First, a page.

World's first automated farm will recycle 98 per cent of its water usage

While the seeds at this farm will still be planted by people, SPREAD's automated systems will take care of the rest.

Artist's rendering of the Vegetable Factory.

SPREAD, the Japanese firm known for their innovations in the field of agriculture, have revealed plans to open the world’s first robot-controlled farm. Called the Vegetable Factory or the Keihanna Plant, the indoor facility is expected to produce 11 million heads of lettuce each year, and it’s expected to ship its first crop in Fall 2017.

The automated cultivation system will be based at Kansai Science City. Its establishment will usher in a number of new technologies such as automated cultivation, water recycling systems, specialized LEDs for vegetables created in-house, and an air-conditioning control system.

The system will also significantly cut labour costs by 50 per cent, energy costs by 30 per cent, and construction costs by 25 per cent. This is compared to the costs of the company’s Kameoka Plant which produces 21 000 heads of lettuce per day.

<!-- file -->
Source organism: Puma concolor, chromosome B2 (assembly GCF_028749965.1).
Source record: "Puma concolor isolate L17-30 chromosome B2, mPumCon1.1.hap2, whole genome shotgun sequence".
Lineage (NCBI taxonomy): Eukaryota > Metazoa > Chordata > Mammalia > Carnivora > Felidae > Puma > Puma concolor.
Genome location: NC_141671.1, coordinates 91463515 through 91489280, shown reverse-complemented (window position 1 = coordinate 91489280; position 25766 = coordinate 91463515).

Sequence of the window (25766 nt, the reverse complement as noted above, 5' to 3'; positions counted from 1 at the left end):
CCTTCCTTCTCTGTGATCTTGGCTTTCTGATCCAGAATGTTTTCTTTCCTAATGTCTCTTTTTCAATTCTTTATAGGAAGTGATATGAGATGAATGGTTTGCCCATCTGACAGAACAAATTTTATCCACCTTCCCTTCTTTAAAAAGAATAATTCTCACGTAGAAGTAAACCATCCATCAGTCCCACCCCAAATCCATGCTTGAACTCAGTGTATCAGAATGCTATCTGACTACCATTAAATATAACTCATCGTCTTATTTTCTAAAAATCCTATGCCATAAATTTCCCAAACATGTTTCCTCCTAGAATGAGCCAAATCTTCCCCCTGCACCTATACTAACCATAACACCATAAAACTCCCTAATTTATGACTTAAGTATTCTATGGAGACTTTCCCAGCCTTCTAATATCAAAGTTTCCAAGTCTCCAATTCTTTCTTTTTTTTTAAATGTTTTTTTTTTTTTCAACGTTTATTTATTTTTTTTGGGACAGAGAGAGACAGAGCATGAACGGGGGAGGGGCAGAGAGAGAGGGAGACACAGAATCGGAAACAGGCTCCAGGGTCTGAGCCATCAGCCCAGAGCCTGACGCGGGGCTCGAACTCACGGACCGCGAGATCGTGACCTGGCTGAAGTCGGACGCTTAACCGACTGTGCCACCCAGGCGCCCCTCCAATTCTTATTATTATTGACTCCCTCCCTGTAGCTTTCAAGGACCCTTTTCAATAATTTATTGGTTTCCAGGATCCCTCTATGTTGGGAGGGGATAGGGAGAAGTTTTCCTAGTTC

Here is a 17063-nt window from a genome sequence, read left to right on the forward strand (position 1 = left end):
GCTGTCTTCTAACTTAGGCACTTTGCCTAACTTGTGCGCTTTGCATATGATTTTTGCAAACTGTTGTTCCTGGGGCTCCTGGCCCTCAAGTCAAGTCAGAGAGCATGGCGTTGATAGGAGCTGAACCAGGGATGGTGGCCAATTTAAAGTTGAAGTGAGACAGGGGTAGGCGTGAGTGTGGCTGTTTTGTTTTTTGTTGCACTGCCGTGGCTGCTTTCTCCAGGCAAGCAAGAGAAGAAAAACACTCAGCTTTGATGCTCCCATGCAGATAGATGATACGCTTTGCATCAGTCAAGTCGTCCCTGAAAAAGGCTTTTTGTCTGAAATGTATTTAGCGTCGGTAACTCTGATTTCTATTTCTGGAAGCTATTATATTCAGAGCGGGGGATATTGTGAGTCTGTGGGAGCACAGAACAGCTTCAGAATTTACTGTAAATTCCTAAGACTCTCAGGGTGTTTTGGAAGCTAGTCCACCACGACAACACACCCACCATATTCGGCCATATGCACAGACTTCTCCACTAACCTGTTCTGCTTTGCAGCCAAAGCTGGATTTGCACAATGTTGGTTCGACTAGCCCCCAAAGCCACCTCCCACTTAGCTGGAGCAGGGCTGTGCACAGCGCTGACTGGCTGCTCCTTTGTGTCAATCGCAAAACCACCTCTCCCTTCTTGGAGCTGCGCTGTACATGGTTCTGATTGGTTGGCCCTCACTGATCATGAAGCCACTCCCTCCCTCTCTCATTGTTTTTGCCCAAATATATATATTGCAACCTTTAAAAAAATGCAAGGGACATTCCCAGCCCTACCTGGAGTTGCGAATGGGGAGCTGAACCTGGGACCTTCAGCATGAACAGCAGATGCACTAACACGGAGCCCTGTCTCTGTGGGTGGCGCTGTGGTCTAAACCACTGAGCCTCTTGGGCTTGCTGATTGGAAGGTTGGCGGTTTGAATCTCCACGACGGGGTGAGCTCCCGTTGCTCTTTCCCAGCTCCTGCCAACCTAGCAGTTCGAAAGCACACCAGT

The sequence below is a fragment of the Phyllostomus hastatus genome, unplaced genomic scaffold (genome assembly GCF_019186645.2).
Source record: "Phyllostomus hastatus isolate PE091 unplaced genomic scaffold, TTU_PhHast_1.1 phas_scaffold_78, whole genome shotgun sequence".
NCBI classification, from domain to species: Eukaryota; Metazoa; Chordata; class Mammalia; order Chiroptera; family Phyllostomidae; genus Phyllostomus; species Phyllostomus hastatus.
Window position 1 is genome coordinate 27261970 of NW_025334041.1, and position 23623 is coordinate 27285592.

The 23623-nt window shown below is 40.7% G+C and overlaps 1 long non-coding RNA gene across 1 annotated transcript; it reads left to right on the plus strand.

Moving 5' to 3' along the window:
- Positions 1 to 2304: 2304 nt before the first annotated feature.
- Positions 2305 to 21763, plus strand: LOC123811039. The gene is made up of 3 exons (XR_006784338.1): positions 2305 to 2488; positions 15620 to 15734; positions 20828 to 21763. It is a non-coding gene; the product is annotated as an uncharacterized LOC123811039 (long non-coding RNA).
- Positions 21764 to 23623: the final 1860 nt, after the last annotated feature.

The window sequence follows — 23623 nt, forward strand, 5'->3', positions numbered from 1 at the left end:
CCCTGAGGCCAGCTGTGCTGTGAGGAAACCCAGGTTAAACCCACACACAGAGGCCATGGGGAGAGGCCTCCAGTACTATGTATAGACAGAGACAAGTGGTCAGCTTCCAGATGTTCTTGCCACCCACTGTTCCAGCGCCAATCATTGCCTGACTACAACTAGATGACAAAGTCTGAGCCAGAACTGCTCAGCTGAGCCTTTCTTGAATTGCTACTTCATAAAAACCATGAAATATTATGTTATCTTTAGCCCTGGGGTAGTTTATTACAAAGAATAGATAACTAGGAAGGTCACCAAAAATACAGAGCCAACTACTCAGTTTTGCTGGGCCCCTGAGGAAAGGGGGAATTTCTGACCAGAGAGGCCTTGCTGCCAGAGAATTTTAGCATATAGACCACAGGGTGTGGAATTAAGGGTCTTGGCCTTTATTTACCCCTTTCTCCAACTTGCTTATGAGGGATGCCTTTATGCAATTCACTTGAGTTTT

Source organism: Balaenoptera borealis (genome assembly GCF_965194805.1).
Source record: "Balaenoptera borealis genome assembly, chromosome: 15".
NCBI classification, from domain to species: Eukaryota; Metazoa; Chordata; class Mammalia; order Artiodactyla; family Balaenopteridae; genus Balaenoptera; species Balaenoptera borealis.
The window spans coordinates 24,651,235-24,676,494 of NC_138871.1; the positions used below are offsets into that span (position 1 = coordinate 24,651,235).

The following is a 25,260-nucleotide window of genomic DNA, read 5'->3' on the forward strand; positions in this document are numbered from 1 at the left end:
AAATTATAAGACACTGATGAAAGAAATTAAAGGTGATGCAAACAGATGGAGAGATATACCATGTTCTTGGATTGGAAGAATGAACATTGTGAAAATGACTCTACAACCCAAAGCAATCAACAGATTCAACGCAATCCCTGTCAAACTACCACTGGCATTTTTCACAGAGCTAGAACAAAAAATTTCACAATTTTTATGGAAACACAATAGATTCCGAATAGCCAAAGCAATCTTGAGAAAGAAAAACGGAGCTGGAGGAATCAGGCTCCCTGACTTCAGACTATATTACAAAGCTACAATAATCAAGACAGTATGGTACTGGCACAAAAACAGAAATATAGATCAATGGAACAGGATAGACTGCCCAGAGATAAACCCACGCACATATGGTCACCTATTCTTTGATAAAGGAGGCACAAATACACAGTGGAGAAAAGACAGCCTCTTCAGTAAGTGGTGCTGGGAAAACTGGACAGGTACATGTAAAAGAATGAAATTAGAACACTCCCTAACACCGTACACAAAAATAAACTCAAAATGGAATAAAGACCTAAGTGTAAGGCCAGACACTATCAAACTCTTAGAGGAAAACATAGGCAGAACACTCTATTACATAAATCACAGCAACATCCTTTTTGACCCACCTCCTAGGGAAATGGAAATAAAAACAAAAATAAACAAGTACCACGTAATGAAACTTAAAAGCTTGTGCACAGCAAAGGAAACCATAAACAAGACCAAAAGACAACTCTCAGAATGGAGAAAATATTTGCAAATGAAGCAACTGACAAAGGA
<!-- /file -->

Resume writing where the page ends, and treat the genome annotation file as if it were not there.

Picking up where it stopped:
“SPREAD is taking on the challenge of making possible to produce locally grown vegetables anywhere in the world by putting efforts in the development of a system that makes global expansion of these factories a possibility by using a concept that is environmentally friendly at a low-cost,” reads the company’s website.

To ensure the system is environmentally friendly, SPREAD developed low-cost LED lighting in-house. These lights use less energy and are described as highly efficient. The company also created a recycling, filtering and sterilisation system with the goal of recycling 98 per cent of the water used.

The water filtration system reduced the amount of water required per head of lettuce down to 0.11 litres compared to the 0.852 liters used at their Kameoka Plant. Lastly, an air conditioning system developed by SPREAD will make it possible to grow vegetables anywhere in the world in an ideal environment.

The concept was created to address global food shortages and the impact that farming has on the environement. "There are water and food shortages due to extreme weather events accompanied by the increasing global population," says the company. "Amid these problems, SPREAD has effectively managed energy through the Vegetable Factory business and has been working to lay the foundation for a more secure and sustainable society."